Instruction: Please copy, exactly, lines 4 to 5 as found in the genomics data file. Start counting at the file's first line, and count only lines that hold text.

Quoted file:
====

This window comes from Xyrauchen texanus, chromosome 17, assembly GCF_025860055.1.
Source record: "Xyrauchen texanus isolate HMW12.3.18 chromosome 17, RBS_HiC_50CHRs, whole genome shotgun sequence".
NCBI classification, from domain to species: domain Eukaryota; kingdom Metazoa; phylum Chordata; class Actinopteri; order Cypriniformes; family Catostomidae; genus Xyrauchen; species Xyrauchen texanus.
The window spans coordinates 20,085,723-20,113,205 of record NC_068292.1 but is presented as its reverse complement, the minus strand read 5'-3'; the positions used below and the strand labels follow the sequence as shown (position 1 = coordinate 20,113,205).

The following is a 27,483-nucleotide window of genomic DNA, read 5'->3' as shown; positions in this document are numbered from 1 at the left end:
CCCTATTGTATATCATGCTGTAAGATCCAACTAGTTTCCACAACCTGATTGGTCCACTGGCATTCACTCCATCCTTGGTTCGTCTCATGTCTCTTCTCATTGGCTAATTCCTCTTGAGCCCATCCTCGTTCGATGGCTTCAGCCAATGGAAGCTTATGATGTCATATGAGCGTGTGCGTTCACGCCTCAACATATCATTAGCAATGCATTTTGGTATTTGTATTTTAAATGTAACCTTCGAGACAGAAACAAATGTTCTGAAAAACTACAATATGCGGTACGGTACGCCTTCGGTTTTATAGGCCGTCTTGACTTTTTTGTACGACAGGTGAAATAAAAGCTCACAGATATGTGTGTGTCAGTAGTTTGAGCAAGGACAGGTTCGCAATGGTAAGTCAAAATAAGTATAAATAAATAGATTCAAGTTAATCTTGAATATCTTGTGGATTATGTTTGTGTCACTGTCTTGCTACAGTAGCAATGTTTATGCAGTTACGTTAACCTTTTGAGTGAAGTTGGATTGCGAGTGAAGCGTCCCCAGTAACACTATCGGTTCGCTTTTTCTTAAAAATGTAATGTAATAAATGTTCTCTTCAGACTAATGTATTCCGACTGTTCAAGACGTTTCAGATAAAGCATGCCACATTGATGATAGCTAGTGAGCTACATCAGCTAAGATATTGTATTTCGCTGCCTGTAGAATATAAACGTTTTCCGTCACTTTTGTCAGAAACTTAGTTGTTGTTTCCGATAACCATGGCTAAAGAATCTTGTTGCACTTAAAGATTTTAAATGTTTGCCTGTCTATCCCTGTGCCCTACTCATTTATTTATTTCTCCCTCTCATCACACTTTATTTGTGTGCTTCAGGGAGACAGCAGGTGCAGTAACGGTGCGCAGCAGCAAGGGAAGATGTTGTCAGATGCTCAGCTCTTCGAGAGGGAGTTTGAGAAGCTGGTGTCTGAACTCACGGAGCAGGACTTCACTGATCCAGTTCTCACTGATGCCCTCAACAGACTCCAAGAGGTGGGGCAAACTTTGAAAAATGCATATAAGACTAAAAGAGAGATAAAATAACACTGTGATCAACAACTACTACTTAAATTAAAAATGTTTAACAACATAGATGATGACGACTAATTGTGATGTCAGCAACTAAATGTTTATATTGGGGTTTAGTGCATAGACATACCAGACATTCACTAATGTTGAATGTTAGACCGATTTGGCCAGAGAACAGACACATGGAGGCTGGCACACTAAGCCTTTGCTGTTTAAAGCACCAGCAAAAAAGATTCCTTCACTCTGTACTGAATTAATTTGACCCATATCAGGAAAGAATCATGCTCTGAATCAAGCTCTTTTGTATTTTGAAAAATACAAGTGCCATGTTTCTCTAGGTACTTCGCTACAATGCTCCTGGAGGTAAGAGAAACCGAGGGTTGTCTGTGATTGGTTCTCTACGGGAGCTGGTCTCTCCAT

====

The window spans coordinates 20,085,723-20,113,205 of record NC_068292.1 but is presented as its reverse complement, the minus strand read 5'-3'; the positions used below and the strand labels follow the sequence as shown (position 1 = coordinate 20,113,205).

The following is a 27,483-nucleotide window of genomic DNA, read 5'->3' as shown; positions in this document are numbered from 1 at the left end: